I try not to make a habit of showering in the view of strangers.
But as a dancer, going from barre-to-bar is a common occurrence, so I often find myself in this place of no secrets; where no leotard, ballet shoe or headband is left unturned.
Normally I keep my head down and quickly get on with the task in hand – making myself look vaguely respectable with the minimal amount of make-up I’ve managed to squeeze between my Bloch trainers and water bottle.
However, I couldn’t help but overhear a recent conversation between two dancers. The first girl was explaining about an up-and-coming interview. From the tiny bit of information I gleamed about her, she was a passionate and kind individual who would be more than capable of thriving in the role she was going for.
Yet her self-criticism flowed thick and fast; in the space of two minutes, she had told herself that she wasn’t thin enough, wasn’t pretty enough and wasn’t good enough for the job; they would never pick her in a million years.
Although I wanted to, thankfully I refrained from going over and giving her a big hug (I’m pretty sure embracing strangers is generally frowned upon, unless you have one of those ‘Free Hugs’ sandwich boards). But I was truly saddened to hear someone be so hard on themselves.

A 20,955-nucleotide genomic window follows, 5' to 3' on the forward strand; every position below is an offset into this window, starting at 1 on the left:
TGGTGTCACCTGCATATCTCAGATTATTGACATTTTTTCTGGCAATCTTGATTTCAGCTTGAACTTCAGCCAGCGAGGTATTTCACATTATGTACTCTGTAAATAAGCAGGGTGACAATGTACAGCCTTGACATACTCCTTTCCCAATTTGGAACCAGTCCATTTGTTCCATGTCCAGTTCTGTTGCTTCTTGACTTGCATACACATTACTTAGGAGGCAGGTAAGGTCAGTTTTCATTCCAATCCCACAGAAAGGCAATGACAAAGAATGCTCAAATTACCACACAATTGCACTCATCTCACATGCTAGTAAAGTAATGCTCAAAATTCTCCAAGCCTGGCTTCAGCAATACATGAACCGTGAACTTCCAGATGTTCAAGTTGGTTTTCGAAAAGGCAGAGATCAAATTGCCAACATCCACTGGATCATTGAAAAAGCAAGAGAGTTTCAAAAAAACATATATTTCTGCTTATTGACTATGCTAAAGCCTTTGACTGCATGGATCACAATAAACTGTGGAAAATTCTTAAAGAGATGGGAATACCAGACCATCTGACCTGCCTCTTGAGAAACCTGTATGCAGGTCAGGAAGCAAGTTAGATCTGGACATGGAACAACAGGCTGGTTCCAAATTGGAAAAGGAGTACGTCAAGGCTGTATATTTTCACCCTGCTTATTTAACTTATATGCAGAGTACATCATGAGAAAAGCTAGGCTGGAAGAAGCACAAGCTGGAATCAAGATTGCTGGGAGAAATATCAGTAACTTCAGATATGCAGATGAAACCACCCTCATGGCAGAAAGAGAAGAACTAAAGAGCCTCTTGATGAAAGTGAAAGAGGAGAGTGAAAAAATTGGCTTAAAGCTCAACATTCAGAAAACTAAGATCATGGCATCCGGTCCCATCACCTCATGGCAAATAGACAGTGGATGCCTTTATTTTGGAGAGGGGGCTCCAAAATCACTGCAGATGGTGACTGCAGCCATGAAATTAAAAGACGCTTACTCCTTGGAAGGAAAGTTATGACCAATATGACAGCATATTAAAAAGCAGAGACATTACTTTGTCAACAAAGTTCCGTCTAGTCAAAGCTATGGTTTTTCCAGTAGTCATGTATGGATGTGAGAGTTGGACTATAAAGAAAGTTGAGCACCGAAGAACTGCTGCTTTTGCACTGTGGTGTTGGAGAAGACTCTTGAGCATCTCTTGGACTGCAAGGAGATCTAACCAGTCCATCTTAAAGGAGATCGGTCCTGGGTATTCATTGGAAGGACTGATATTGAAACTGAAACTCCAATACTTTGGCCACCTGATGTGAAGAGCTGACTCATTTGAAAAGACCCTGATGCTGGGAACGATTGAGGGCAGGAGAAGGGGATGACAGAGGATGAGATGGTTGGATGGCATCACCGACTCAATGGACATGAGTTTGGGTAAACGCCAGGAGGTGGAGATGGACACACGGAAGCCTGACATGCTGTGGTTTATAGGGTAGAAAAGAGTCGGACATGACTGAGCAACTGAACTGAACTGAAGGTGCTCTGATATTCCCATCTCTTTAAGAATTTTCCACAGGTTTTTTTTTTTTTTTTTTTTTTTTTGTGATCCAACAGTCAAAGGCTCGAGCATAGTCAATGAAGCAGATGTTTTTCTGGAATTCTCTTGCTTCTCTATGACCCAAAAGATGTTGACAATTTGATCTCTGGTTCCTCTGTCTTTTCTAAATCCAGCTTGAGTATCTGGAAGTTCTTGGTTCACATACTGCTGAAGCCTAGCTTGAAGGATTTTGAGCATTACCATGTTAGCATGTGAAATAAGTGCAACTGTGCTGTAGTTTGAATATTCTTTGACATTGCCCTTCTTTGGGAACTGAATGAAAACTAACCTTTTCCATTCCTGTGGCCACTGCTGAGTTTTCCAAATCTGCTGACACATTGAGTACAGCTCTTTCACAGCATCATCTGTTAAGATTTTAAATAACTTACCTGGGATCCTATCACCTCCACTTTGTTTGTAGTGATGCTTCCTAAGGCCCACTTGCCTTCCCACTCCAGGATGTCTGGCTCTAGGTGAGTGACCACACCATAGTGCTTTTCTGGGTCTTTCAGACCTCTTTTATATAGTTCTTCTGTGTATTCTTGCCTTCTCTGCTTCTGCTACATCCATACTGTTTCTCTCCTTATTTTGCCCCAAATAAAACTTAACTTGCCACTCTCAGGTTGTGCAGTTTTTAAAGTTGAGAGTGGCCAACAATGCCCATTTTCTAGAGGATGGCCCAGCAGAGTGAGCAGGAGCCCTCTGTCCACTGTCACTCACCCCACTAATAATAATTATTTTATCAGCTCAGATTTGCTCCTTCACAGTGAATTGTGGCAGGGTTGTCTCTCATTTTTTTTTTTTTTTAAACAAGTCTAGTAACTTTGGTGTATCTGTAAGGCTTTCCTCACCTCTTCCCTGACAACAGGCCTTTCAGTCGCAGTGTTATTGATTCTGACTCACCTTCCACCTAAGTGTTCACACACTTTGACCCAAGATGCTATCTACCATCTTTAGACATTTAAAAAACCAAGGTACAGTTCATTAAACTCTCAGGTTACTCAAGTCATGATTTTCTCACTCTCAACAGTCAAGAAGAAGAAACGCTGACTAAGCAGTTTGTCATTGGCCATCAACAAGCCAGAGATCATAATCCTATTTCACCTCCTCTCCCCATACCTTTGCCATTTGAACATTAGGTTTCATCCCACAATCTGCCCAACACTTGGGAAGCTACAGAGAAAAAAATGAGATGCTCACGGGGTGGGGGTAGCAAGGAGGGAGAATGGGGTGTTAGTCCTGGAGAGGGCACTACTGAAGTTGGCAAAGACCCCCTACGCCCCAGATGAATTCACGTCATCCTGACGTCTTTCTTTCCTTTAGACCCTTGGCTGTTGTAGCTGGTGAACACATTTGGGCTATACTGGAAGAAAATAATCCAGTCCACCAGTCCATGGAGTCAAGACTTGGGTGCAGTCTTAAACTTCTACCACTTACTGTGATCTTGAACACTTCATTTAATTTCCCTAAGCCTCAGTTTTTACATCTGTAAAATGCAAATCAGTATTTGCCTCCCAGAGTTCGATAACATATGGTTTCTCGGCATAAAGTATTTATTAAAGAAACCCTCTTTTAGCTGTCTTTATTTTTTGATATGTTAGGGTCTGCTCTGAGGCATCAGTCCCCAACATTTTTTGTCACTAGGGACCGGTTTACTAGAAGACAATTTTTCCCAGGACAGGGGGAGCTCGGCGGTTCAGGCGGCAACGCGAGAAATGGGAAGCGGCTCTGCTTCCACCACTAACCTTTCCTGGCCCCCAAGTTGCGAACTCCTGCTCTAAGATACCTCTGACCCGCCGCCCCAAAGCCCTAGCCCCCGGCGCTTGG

Fast forward to three weeks later, and I had an idea for a challenging new project. It was bold, different, and I knew I could do it justice.
That was, until, the doubts came along – I’m not good enough to do this. If only I was this, that, the other… then I’d be able to do it.
The chatter drove me into the ground, until one simple word became louder than the persistent internal babble: ENOUGH.
I was setting myself up to fail before I’d even started. It was then I realised that I wasn’t actually too dissimilar to the changing-room-stranger . Our inner critics were partying hard and refusing to go home.
The inner critic is super intelligent, it has the ability to emulate our own voice, disguising itself as a more convincing version of us. It is often only when we overhear someone else’s that we realise it exists.
One thing I know for sure is that, to some extent, the inner critic will always be present. And that’s not such a bad thing – it can challenge us, push us to be better versions of ourselves.
But when it starts telling you that you are not good enough, it needs to freakin’ well pipe down. Know that it can be managed.
The most effective and easiest, way I have found to do this is to simply notice. Simply notice when you tell yourself that you’re not good enough. Simply notice when you compare yourself to others. The voice will be unnerved that you called you up on it, and eventually start retreating. Of course, this won’t happen instantly, but little by little, it will eventually become quieter.
Whatever it tells you, you are stronger than your inner critic.